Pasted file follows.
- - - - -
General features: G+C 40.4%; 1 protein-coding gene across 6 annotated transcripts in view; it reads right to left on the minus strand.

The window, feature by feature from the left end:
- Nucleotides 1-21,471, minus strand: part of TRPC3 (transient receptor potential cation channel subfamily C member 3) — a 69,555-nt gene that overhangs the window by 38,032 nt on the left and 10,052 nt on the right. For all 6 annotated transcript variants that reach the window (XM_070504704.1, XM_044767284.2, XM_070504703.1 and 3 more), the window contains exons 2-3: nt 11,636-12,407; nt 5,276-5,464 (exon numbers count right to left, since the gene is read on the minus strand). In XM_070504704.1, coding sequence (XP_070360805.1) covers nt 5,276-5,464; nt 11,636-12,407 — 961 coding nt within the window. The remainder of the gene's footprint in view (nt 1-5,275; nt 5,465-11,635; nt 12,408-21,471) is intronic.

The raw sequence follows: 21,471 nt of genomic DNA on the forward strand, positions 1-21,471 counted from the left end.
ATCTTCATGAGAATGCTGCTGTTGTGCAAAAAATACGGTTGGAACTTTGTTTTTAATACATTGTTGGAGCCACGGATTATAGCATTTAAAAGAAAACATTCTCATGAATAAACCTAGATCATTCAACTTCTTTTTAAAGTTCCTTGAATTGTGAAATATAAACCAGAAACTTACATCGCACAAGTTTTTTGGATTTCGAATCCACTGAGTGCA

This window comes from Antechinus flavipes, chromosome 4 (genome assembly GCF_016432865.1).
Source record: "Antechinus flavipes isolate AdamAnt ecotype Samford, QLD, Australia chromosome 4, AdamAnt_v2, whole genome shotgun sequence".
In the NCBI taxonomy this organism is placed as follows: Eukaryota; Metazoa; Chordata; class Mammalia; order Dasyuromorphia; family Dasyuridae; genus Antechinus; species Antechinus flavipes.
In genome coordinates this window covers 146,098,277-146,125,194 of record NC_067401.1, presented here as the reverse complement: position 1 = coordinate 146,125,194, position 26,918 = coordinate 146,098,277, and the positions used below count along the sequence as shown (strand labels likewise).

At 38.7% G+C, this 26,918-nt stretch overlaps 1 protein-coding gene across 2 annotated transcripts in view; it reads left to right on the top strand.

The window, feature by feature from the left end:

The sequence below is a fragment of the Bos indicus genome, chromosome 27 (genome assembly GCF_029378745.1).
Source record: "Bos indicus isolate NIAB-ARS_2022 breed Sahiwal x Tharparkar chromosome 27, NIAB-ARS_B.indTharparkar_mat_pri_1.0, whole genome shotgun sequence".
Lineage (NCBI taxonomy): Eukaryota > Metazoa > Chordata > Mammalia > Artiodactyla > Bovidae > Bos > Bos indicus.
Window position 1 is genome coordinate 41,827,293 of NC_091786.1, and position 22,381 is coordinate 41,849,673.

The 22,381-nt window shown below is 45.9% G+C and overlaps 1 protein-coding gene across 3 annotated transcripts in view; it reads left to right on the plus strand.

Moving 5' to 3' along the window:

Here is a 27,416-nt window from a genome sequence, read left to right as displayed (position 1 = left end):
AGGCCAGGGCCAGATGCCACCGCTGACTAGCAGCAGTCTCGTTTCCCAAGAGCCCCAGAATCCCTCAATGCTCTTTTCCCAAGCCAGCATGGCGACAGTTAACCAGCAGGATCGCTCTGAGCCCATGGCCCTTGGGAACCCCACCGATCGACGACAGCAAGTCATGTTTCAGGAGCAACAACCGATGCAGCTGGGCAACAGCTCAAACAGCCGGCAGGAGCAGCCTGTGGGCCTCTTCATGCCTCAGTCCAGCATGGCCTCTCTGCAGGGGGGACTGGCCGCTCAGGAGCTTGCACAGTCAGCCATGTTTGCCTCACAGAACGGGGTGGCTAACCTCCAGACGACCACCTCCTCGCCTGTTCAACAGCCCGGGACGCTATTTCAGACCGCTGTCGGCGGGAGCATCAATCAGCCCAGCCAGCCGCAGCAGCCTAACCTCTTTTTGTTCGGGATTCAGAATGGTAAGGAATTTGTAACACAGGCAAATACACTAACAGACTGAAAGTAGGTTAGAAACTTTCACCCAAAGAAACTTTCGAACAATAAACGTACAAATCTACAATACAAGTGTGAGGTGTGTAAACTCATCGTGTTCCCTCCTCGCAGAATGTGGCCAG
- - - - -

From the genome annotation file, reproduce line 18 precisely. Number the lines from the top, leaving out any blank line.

Here is a 27,416-nt window from a genome sequence, read left to right as displayed (position 1 = left end):